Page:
These Samsung phone flaws have been exploited by spyware

Samsung Galaxy S22 Display
A Samsung Galaxy S22 (Image credit: Future / Lance Ulanoff)

The US Cybersecurity and Infrastructure Security Agency (CISA) has warned that flaws in several Samsung mobile devices have likely already been exploited to by a spyware vendor.

The agency recently added eight new vulnerabilities to its Known Exploited Vulnerabilities Catalog, six of which pertain to Samsung Mobile devices, with evidence that they already been exploited in the wild.

Despite all these flaws having been patched by Samsung in 2021, there was no word from the Korean firm on the new revelations from CISA that they have been exploited.   

Google joins the fight

The vulnerabilities include CVE-2021-25487, which can be exploited to execute arbitrary code, and was fixed by Samsung in October 2021, as well as CVE-2021-25371, which allows attackers to load arbitrary ELF files inside the DSP driver, and was patched in March 2021. 

Both were classified as moderate severity by the electronics giant, although the NVD did classify the former as high based on its CVSS score. 

Another vulnerability, tracked as CVE-2023-21492, was also brought to the public's attention by Samsung and CISA, which can allow a privileged local attacker to bypass the ASLR exploit mitigation technique. This was also patched by Samsung in May this year. 

However, researchers at Google, who discovered it, claim that it had been known since 2021. In November 2022, Google also found more evidence of exploitation by spyware vendors of vulnerabilities in Samsung mobile devices known since 2021. 

It seems that CISA and Google have been tracking the same spyware vendors, and emphasizes the importance of patching software as soon as possible to avoid succumbing to malicious attacks and malware.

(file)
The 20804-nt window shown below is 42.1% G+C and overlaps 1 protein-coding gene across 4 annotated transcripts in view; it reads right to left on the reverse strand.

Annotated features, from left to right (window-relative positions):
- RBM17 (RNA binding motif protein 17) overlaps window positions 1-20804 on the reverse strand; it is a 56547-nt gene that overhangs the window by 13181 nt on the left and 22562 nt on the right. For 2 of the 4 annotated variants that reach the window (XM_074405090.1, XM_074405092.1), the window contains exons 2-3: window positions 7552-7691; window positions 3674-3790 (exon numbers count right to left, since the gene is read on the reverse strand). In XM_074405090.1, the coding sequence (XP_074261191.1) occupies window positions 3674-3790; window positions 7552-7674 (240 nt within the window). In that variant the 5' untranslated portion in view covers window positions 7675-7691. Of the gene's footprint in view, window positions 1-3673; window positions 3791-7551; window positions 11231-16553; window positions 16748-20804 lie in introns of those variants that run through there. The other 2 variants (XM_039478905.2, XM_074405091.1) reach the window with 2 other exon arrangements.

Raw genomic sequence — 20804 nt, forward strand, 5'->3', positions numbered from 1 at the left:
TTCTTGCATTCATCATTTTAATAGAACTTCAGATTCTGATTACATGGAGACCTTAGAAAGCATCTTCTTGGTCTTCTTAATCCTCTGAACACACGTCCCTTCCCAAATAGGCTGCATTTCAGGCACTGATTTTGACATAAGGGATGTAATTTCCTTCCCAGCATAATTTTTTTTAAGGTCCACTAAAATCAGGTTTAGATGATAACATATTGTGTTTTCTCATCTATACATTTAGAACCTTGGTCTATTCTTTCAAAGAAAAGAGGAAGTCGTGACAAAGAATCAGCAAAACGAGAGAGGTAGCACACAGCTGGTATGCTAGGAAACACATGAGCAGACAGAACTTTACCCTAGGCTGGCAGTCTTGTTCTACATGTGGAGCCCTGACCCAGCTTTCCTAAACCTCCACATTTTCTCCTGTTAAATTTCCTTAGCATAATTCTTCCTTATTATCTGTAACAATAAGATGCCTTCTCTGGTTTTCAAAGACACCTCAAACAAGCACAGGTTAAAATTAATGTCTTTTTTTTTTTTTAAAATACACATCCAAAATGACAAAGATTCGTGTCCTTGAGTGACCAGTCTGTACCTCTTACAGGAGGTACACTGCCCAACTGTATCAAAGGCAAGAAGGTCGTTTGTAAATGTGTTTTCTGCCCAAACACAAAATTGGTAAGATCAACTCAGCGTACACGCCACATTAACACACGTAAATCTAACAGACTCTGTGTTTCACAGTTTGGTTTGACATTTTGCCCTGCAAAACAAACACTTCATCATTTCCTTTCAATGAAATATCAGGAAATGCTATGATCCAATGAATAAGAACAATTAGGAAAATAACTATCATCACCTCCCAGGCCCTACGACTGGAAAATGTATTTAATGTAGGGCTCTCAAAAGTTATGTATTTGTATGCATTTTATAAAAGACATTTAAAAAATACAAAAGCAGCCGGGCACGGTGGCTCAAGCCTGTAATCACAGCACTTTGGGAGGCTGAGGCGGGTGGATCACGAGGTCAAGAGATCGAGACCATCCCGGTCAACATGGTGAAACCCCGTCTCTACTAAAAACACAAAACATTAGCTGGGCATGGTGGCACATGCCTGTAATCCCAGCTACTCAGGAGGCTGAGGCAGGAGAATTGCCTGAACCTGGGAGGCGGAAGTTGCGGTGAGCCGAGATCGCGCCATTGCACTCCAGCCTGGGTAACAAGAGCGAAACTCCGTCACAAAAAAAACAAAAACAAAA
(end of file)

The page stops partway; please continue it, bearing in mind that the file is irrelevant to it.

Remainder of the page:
It isn't just Samsung devices that have been targets for threat actors recently, but rather Android devices on the whole. For instance, fake and dangerous apps on the Google Play Store appear to be getting increasingly popular, claiming more and more victims. 

To further protect your smart device, you can use the the best Android antivirus apps, or, if you're really concerned about maintaining your privacy as well as your security, you may want to consider getting one the best secure smartphones.

Lewis Maddison
Staff Writer

Lewis Maddison is a Staff Writer at TechRadar Pro. His area of expertise is online security and protection, which includes tools and software such as password managers. 

His coverage also focuses on the usage habits of technology in both personal and professional settings - particularly its relation to social and cultural issues - and revels in uncovering stories that might not otherwise see the light of day.

He has a BA in Philosophy from the University of London, with a year spent studying abroad in the sunny climes of Malta.